- Return to the Source and Prioritize it: This section is especially and lovingly written to my people, the “unassimilable Majority” – the indigenous, formerly colonized, and (neo)colonized. Ultimately, decolonization should be defined by, led by, and the benefits reaped by who Es’Kia Mphahlele refers to as the “unassimilable Majority”. To overcome colonization and achieve decolonization and liberation, we, the Majority people, would need to reject the external as well as the internalized white Euro-American gaze and standards and “return to the source”. This means that we must make the journey into our individual and collective self to recover, reclaim, and restore our indigenous cultures, epistemologies, languages, technologies, art, histories, religions, and science. Our stories. Our identities. Our essence. We must name ourselves and own our narratives. We can position ourselves to speak truth to power through taking pride in the complex beauty of our languages. We can create our own definitions and correct the terminologies that reinforce global hegemony and dominance such as “Global North vs Global South” which are alternative terms for “First world vs Third World” or “Developed vs Undeveloped”, “The West vs Non-West”, “Sub-Sahara vs Super-Sahara?” and other inaccurate, homogenizing terms that were not created by us nor do they represent our reality, ethos, values, and priorities. We can embrace our heterogeneity as strength and re-discover how our indigenous knowledge, resource, and belief systems can inform the structures of our sociopolitical organization. We can remind ourselves that (neo)colonized regions developed and continue to develop the colonizing regions and recognize that their wealth and development is a result of continuing practices and policies designed to exploit and extract from our resource-rich settings. It is also important to note the neocolonial puppet-mastery that use so-called indigenous political leaders and manipulate internal sociocultural and economic dynamics to obscure their continuous plunder of our lands and resources. This acknowledgment is important in framing our own home-grown strategic solutions to achieving true independence and liberation from all forms of oppression. Firstly, liberation begins in our own imagination, in our own individual and collective selves before it can be translated externally. Our possibilities are only limited by our imagination. This is why decolonizing our minds and emancipating our imagination is key to our liberation. We need to be thoroughly purged from centuries of psychosocial conditioning and internalized colonization grounded in European and American myths and lies of who we are, where we come from, our abilities, value, contributions to the world, and how our current state of affairs came to be. These lies were designed for us to internalize their delusion of superiority, even while they depended, and continue to depend, on our wealth, resources, intellect, skills, and labor to survive. We need to engage in individual and collective healing practices to address the cumulative trauma of coloniality, racism, patriarchy, ableism, capitalism, homo-transphobia and all intersecting systems of oppression that have been transmitted intergenerationally and experienced on the levels of the intrapersonal, interpersonal, institutional, systemic, and structural. Without healing from our own trauma, we are doomed to reproduce it among ourselves and reinforce the same systems of dominance in our problem-solving processes, which are then rendered impotent. Collective healing and restorative justice practices will provide us the courage to reject zero-sum, deficit-based, individualistic thinking taught to us by colonizers. Embracing collective action built on dynamic trusting relationships, weaving the physical and metaphysical, uncovering our stories of the past, present, future and in between, and integrating an ecocentric liberated ethos, empower us to reject old paradigms of being and create new ones. We will find that we do not fear or pathologize what others refer to as “complex”, but fondly accept and adapt to so-called complexities, while patiently massaging intersectional creative strategies that are rooted in our indigenous toolkits, ancestral wisdom, and youthful innovation. We will find that we can joyfully explore the beauty, abundance, and intricate multifariousness of our own humanities without parroting colonial stereotypes and unidimensional reductive analyses of our lived experiences and realities.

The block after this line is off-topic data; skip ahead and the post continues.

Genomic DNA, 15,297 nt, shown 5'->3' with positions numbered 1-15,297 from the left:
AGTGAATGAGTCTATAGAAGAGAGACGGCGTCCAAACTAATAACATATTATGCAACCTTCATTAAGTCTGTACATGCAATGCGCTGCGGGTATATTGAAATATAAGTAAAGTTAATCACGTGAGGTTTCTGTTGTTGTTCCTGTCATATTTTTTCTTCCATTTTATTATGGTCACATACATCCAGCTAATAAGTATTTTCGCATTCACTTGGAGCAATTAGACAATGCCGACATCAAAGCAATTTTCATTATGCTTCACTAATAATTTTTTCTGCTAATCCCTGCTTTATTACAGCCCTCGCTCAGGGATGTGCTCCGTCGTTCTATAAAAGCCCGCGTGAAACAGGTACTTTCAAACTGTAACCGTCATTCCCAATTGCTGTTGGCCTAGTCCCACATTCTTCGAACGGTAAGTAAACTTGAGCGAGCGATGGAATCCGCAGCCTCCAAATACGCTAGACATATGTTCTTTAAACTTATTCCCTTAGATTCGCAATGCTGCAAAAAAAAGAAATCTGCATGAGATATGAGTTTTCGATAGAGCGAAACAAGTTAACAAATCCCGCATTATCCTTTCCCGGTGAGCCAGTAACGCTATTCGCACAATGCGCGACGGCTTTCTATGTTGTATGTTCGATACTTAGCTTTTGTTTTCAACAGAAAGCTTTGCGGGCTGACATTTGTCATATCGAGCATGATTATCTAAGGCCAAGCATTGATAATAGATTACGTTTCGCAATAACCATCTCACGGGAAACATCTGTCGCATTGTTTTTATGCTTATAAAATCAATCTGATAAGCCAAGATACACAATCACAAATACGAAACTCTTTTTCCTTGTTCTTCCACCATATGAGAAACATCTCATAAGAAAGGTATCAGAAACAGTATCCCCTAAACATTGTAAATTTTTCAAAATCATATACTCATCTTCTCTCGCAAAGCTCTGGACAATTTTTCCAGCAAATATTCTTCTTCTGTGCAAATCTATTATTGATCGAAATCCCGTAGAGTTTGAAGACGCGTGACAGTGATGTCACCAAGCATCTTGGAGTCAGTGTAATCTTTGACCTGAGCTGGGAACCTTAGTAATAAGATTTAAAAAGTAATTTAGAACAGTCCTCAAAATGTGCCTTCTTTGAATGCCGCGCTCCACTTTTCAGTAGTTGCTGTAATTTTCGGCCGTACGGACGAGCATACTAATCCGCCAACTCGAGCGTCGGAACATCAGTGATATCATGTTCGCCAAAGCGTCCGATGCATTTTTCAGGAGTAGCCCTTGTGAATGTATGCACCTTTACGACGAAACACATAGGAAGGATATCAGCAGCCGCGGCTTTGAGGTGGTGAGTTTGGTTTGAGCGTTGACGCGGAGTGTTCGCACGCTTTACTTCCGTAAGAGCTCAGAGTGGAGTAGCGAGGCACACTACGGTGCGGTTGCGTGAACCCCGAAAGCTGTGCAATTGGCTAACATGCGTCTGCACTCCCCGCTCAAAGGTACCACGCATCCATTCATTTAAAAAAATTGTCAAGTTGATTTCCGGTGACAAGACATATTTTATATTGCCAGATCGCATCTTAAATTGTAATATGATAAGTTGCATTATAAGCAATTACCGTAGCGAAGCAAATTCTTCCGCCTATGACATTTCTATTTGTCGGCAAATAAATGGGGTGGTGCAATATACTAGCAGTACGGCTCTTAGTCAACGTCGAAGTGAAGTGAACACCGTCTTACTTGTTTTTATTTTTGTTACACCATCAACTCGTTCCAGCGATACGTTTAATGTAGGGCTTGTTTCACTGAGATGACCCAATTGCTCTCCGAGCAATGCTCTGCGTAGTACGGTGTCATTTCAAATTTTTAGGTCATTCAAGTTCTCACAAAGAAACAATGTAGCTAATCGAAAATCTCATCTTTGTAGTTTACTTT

We will find ourselves liberated.
Global health will not survive its true decolonization. It is not supposed to. Instead, a better, transformed ecocentric world health system should emerge from the ashes of the deconstruction and dismantling of the global health industrial machine. We imagine a compassionate, intersectional, comprehensive, universal healthcare and public health system designed and led by the indigenous and unassimilable Majority people, and representing equity, justice, and liberation benefiting all and sundry.
The author acknowledges with gratitude that the land she lives and works on is the original homelands of the Anishinaabe: the Ojibwe, Odawa, and Botawatomi. She acknowledges the painful history of genocide and ongoing colonialism on this land of Detroit or Waawiyatanong and commits to honoring and respecting the diverse indigenous peoples, while learning how to be a better steward of the land.
Dr. Ijeoma Opara is a double-board certified Assistant Professor of Internal Medicine and Pediatrics at WSUSOM, Associate Program Director of the Internal Medicine-Pediatrics residency, and attending physician with Wayne State University Physician Group. She serves as a Section Editor for the Racism and Health Section of PLOS Global Public Health.